We all know that there is a trade agreement being made between the US and the EU. But do we really know what this partnership is all about, and at the end of the day what it means for us? Shall we try and figure this out?
To begin with, the idea of a transatlantic trade and investment partnership in its most recent form was first requested by President Barack Obama on 12 February 2013 in his annual State of the Union address. He devoted only one sentence to the subject, but it was the green light those who were in favour of such a deal had been waiting for. "And tonight, I'm announcing that we will launch talks on a comprehensive Transatlantic Trade and Investment Partnership with the European Union," he said.
The next day in Brussels, then EU Commission President Jose Manuel Barroso said: "These negotiations will set a standard, not only for our future bilateral trade and investment, including regulatory issues, but also for the development of global trade rules."
In effect, negotiations take the forms of rounds, each one taking place in the EU and the US alternatively. Negotiations started in July 2013 with rounds of negotiations taking place every few weeks. Both the US and the EU want to avoid years of negotiating and come up with an agreement quickly. But keeping in mind that the most important was to get a good result for both parties. The 11th and latest round of negotiations took place from 19 to 23 October in Miami, FL.
The European Commission sits in for the 28 European countries and negotiate on their behalf while on the other side of the table the United States Trade Representative and his team negotiate for the US. The European commission consults each of the 28 countries on the negotiating position and inform them of the developments, thus remaining in close contact with them before and after each round of negotiation. It also regularly reports to the European Parliament.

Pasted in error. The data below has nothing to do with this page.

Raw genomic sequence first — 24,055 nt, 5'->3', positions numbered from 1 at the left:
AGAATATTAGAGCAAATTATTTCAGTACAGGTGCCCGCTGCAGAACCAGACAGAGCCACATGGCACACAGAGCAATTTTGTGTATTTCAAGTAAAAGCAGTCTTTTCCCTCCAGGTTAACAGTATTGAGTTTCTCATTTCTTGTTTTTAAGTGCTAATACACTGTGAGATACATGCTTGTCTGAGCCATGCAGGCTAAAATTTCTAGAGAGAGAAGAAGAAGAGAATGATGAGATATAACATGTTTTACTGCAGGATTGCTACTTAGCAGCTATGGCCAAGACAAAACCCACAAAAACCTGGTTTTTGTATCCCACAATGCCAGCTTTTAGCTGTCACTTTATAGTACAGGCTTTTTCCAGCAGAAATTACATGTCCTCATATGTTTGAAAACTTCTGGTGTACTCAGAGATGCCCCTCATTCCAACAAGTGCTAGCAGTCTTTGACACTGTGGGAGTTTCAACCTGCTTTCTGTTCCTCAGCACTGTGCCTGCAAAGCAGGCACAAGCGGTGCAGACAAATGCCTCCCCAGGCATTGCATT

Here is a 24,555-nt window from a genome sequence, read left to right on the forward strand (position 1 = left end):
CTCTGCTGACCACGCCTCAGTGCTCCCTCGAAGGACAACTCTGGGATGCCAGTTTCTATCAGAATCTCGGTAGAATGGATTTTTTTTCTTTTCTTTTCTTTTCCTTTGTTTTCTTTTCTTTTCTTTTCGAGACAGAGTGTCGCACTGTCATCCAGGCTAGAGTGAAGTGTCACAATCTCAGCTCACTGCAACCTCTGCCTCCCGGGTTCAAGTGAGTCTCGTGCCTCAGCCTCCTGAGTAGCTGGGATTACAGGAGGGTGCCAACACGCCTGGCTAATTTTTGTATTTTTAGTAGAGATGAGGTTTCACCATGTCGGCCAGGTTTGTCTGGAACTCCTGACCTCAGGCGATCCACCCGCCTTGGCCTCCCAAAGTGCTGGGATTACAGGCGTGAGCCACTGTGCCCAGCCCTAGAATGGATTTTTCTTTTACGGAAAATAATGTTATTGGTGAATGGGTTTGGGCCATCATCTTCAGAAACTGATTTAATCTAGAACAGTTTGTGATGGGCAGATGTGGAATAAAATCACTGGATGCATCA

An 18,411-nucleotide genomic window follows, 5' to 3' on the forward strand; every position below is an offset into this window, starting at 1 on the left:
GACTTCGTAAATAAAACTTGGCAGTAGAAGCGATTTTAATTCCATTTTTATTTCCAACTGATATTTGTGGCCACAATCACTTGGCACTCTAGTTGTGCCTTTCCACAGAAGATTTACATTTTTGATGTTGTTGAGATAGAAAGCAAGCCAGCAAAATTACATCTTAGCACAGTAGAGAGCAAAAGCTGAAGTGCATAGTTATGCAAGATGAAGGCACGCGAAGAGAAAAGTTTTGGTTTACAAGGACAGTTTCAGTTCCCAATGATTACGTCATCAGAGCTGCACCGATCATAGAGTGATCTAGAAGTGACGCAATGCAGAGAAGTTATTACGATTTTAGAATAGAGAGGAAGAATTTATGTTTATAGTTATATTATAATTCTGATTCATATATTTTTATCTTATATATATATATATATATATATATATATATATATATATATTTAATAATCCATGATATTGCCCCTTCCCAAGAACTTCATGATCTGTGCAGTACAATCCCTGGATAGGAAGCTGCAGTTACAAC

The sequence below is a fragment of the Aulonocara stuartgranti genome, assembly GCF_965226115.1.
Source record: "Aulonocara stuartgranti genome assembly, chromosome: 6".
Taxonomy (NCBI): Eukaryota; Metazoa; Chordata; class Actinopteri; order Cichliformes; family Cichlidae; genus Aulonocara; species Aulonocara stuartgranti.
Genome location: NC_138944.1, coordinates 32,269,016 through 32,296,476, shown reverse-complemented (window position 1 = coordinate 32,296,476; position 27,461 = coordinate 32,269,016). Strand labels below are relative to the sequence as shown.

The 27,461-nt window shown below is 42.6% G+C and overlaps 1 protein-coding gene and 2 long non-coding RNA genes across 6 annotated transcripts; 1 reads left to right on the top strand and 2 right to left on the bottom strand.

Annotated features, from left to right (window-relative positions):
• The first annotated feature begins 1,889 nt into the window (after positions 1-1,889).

Once negotiators will have come up with an agreement, the text of the agreement will be posted on the European Commission’s website. Then, each EU states, along with the European Parliament, will find themselves in a position to either accept or reject it.
The “physical” objective of TTIP is to cut red tape, and to get rid of custom duties and investment restrictions on each side of the Atlantic. It is easy to understand that such restraints now forbid some small and medium businesses from trading and refrain some other big ones from selling goods and services to the other side.
In the EU, we already have 30 million jobs that depend on exports and 3.5 million people that work for US companies. This is why it is believed that this would help boost Europe’s economy and create new jobs.
Currently the US and EU standards and regulations are seldom the same. TTIP would help in that way, bringing them more in line with each other without lowering consumer, health or environmental standards. That would help companies lowering their cost as it would mean that they no longer have to sell different goods to the US and the EU. And as far as consumers are concerned, they could confidently buy a wider range of goods at a lower price, knowing they meet the highest standards of safety.
Questions and answers
A Running Start for a U.S.-Europe Trade Pact
EU and US free-trade talks launched